Approximately 10 percent of babies in the U.S. are born prematurely, which puts them at risk for developing respiratory distress syndrome (RDS). Babies with RDS struggle to breathe and keep their airways open because they lack pulmonary surfactants — foamy substances that help inflate the tiny air sacs in their lungs. To open up their airways, infants affected by RDS are often successfully treated with surfactant replacement therapy, which uses liquid plugs to deliver therapeutic drugs from the airway into the lungs. However, for adults who face similar breathing issues, this type of therapy is not as effective. To better understand why, researchers from the University of California, Santa Barbara (UCSB) are turning to the microgravity environment of the International Space Station (ISS) National Laboratory.
In utero, babies depend on their mothers for survival as their bodily systems develop and mature. The lungs begin producing surfactants during the third trimester. So, the earlier a baby is born, the more likely they are to lack the necessary surfactants needed to breathe. But babies are not the only ones affected by respiratory distress disorders. Adults can face acute respiratory distress syndrome when the smaller air sacs in a lung fail to inflate, making it harder to breathe.
“Surfactant replacement therapy has had a lot of success in premature babies. It’s really extending that therapy to adults that has not been quite as successful, and we’d like to understand why,” says Emilie Dressaire, an assistant professor at the UCSB College of Engineering . “Our hope is that if we better understand how the mucus is affecting the transport of the plugs, then we can modify how to approach treatment and get the most out of it.”
Naturally occurring fluids in the body, like mucus, can impact the success of surfactant replacement therapy, especially in adults. Dressaire is hoping that the microgravity conditions of the space station will help her team better understand how the mucus lining of the airway system affects the transport of liquid plugs, such as surfactants, through the airway. As such, her team is launching an investigation on SpaceX’s upcoming 29th Commercial Resupply Services (CRS) mission to study the dynamics of fluids as they move through gel-coated tubes, which mimic the mucosal lining in the human lung. This research could lead to improved drug delivery, and ultimately, a higher treatment success rate.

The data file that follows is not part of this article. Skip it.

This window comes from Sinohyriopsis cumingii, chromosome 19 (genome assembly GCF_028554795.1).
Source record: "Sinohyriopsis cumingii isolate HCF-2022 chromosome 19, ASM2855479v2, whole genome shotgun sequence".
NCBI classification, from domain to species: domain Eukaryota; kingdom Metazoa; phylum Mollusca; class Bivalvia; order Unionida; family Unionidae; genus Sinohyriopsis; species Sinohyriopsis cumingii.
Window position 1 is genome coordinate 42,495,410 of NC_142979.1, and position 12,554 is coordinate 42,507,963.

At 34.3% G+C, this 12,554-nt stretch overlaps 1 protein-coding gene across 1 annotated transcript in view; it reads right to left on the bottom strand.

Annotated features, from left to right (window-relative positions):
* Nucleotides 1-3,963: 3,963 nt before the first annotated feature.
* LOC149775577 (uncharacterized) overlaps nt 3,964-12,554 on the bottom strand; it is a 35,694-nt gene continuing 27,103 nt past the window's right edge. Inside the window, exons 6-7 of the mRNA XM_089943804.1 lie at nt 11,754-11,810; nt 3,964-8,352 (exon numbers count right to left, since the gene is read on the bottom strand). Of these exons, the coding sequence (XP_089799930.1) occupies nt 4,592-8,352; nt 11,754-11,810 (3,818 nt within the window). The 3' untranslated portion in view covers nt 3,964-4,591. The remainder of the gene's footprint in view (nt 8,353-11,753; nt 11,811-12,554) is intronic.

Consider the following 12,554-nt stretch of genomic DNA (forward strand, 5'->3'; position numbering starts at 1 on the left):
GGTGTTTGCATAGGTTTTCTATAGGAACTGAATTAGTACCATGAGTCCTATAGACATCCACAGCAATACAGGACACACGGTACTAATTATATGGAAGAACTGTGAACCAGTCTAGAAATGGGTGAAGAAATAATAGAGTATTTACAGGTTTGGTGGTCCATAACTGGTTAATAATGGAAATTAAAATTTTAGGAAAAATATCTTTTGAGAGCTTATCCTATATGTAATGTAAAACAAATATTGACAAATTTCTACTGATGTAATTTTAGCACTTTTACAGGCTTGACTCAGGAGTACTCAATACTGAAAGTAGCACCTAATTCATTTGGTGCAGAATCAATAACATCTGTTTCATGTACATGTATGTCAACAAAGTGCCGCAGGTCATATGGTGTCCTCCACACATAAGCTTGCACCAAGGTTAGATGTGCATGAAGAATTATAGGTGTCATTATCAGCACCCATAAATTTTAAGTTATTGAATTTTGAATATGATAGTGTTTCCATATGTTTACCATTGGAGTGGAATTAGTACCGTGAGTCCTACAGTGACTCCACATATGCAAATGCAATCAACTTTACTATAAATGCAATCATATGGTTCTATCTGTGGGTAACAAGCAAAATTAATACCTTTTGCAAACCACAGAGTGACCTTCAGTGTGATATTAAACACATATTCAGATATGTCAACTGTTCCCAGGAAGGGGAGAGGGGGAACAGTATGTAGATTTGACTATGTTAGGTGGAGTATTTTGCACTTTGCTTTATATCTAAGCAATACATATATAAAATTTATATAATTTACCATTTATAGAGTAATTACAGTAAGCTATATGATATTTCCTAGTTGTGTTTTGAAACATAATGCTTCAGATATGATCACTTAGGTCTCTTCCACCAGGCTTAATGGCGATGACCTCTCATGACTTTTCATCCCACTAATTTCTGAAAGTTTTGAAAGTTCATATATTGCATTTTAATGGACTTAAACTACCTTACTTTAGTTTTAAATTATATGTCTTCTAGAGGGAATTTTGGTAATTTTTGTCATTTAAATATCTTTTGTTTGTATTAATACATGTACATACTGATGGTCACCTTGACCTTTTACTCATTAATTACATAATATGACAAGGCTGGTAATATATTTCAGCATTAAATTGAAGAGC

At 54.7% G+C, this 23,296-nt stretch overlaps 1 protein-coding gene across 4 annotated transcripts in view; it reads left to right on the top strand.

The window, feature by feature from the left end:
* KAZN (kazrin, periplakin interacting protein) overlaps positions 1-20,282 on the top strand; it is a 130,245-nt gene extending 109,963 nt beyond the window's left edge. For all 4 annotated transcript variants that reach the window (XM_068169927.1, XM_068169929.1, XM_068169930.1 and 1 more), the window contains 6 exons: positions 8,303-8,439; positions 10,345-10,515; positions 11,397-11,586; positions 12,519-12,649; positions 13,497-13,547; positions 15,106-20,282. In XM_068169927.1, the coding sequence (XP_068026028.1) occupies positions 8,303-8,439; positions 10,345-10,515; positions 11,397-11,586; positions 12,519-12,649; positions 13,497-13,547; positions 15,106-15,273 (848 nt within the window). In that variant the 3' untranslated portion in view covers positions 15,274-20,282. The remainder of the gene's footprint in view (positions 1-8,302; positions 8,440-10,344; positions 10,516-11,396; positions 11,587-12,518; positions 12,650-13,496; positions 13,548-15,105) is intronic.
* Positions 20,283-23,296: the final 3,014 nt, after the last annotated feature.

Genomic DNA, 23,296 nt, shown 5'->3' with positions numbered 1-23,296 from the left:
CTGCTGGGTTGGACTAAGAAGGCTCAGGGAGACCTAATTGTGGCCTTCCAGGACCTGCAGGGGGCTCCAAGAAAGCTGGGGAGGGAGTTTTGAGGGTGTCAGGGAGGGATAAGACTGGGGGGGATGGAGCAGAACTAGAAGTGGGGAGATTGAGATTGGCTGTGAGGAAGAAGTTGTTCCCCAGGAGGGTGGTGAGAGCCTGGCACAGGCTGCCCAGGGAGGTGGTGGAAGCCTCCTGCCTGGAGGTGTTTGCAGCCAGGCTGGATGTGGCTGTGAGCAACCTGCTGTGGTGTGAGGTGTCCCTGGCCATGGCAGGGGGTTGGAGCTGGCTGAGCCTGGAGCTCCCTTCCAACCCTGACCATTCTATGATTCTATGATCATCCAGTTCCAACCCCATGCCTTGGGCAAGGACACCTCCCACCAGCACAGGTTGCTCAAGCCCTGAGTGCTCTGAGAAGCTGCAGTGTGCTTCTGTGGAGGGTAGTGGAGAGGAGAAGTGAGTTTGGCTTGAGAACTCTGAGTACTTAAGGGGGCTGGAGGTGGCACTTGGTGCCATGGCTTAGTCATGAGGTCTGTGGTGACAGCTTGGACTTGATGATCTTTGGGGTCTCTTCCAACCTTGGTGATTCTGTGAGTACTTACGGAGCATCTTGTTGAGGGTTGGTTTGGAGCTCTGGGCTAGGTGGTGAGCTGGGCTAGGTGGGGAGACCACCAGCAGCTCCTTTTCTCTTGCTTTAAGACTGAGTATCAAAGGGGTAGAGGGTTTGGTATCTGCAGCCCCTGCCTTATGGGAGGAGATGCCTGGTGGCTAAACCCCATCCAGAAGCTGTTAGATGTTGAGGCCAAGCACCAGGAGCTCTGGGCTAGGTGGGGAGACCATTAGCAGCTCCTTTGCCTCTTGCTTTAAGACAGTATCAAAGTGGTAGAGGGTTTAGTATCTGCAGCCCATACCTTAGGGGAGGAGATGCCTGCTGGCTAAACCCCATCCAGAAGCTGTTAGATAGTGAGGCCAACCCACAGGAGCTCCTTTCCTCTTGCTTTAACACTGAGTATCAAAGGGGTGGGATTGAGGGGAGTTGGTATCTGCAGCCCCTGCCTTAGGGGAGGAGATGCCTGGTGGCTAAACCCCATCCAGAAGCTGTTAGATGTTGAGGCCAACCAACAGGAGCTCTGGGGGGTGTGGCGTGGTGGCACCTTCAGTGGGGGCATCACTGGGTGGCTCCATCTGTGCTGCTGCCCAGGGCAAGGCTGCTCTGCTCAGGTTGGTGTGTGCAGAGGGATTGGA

Dressaire says her team wants to eliminate the effects of gravity to better understand the effects of mucus on drug delivery. “Is this treatment less effective in adults because of the complexity of the lungs — there are more branches and more pathways the medication has to go through in adult lungs — or is it because of mucus?” she says.
Adults have bigger bodies and larger lungs, and by performing the experiment in microgravity, the team can nearly eliminate the effects of gravity—which, along with surface tension, helps to drive the transport of liquid plugs through the airways of patients on Earth. At smaller scales (for example, in the tiny air passages deep in the lungs) the effects of surface tension cannot be separated from the effects of gravity, making it difficult to discern the actions of the individual forces.
By sending the project to space, the team can observe the isolated effects of surface tension on liquid plug transport through a gel — an opportunity that would not be feasible in a laboratory on Earth. The gel is used as a soft layer that simulates mucus in the human body. The team is using multiple tubes and gel combinations to determine how the amount of gel affects how liquid flows through the tubes.
“What this project is trying to figure out is how the mucus lining is affecting the transportation of this medication,” Dressaire says. “Is it slowing the medication down? Is it trapping some of it along the way so it’s not reaching the lungs? This is what we hope to determine.”
The SpaceX CRS-29 mission, scheduled to launch from Kennedy Space Center on November 5 at 10:01 p.m. EST, includes more than 15 ISS National Lab-sponsored payloads.
To learn more about all ISS National Lab-sponsored research on this mission, visit the ISS launch page .